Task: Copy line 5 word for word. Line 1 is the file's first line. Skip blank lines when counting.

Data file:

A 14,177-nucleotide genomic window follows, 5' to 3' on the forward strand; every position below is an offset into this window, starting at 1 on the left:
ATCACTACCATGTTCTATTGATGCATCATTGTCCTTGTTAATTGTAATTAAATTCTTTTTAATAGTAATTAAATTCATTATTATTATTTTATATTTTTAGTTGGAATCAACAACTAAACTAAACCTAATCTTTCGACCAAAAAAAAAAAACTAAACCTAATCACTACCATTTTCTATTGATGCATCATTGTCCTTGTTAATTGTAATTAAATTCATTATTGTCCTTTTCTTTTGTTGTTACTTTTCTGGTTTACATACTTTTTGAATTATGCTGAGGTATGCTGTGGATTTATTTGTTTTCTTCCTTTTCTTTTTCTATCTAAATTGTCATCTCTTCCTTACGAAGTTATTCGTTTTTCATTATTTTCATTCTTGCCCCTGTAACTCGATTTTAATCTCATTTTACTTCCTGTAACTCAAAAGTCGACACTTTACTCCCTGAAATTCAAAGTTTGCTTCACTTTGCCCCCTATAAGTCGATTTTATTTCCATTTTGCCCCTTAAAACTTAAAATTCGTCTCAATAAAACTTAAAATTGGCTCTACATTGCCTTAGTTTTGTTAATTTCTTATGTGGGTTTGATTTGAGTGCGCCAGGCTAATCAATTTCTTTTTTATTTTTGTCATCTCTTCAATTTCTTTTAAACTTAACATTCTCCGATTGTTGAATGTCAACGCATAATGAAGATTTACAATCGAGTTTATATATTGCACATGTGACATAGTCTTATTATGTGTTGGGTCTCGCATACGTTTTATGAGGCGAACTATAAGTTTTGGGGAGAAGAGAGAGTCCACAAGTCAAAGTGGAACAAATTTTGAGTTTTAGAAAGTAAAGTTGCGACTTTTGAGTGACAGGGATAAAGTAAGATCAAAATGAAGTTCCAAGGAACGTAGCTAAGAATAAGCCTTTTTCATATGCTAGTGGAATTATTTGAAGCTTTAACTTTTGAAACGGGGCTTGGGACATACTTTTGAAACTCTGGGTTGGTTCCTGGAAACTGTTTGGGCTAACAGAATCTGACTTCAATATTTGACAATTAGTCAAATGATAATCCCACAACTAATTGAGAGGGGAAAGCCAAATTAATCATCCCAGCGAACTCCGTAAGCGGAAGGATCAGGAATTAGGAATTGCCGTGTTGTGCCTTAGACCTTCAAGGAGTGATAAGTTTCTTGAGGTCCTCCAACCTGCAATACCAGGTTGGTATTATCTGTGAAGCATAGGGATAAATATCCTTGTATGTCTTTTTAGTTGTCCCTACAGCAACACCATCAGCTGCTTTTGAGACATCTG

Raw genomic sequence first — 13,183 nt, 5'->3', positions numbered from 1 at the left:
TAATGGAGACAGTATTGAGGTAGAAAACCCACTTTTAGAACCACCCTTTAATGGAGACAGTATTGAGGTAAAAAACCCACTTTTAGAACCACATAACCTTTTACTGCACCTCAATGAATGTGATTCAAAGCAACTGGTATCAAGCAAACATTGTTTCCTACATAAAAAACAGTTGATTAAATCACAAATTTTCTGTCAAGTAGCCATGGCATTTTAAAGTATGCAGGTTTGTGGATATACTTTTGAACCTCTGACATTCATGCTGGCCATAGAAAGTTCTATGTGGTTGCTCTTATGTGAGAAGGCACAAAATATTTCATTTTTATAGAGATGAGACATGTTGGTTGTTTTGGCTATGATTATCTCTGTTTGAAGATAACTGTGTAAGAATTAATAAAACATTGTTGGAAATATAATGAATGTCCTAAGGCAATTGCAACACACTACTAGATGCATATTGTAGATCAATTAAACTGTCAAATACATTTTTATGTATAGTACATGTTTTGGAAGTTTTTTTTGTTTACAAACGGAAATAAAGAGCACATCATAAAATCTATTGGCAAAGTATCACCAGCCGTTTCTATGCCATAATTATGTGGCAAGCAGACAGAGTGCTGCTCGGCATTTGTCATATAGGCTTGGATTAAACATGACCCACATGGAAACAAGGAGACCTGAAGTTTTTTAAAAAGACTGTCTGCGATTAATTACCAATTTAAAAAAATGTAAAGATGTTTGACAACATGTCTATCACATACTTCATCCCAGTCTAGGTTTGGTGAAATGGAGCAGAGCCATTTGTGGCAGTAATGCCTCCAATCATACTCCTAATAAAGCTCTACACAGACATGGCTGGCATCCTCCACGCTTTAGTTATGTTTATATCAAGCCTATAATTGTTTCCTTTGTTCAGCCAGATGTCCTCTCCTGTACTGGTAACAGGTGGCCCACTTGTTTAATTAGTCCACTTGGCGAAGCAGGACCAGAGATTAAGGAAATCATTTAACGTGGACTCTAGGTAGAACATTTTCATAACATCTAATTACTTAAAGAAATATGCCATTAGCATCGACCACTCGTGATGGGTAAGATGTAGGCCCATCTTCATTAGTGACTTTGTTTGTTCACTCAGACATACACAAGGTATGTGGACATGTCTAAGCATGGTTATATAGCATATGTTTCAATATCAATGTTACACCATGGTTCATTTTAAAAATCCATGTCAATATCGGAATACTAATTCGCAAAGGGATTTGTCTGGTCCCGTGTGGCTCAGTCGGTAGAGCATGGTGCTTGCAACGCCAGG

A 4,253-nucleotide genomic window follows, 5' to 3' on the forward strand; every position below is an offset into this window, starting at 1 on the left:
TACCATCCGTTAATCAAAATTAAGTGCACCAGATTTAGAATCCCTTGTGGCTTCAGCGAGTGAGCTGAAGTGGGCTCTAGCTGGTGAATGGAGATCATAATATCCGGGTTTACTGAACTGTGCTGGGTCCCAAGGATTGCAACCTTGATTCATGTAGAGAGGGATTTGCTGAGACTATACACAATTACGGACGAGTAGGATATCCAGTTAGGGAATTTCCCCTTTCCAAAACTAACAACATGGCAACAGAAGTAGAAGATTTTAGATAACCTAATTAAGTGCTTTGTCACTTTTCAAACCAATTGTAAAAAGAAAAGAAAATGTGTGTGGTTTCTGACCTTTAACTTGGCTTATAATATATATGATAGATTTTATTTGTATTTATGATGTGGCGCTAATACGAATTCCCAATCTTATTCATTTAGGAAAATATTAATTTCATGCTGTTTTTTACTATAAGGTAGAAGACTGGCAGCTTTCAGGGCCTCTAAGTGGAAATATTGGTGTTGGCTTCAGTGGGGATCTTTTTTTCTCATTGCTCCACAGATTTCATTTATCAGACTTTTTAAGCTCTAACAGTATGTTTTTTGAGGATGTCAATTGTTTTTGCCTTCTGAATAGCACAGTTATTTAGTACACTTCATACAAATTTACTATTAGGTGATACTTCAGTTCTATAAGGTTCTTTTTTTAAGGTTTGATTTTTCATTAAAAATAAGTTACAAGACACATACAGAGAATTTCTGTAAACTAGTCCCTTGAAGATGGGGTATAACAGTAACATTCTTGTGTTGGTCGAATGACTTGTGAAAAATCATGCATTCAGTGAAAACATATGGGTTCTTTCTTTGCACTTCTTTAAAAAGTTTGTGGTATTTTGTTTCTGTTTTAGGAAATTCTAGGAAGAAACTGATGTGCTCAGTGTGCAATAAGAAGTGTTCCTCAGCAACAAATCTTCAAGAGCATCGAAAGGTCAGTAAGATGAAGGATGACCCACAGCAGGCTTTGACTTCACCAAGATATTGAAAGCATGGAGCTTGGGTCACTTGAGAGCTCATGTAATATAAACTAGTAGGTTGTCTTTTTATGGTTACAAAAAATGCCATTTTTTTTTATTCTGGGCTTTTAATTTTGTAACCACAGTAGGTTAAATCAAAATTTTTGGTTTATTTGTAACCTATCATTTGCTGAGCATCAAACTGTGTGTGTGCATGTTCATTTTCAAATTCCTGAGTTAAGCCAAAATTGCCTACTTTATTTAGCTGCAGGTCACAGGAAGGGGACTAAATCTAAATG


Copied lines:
A 4,253-nucleotide genomic window follows, 5' to 3' on the forward strand; every position below is an offset into this window, starting at 1 on the left: